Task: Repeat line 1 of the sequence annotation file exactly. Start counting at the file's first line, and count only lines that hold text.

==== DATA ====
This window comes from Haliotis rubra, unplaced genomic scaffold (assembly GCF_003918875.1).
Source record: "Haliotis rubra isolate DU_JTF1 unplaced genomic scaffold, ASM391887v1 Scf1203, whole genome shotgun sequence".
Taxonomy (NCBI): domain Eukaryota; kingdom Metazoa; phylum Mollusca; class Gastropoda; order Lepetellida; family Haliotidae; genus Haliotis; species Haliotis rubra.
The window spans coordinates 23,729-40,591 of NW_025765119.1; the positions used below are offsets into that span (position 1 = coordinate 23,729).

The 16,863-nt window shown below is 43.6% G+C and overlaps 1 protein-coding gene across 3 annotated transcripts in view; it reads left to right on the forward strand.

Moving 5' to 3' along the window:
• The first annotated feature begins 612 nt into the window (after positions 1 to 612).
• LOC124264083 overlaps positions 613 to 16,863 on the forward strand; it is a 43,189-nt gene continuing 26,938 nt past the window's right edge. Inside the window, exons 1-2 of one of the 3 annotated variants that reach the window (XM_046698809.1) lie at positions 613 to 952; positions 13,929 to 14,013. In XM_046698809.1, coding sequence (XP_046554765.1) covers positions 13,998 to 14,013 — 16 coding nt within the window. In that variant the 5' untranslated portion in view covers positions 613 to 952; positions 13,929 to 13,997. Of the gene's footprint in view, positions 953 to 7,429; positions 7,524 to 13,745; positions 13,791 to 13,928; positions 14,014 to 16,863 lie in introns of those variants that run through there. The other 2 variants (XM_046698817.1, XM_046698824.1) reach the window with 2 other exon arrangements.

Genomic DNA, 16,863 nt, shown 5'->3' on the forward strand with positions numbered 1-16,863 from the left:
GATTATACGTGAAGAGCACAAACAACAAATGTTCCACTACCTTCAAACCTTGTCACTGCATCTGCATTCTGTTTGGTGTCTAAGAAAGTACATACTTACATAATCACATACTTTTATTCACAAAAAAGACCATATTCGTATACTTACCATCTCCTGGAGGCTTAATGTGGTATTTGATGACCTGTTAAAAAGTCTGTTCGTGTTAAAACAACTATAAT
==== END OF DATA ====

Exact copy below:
This window comes from Haliotis rubra, unplaced genomic scaffold (assembly GCF_003918875.1).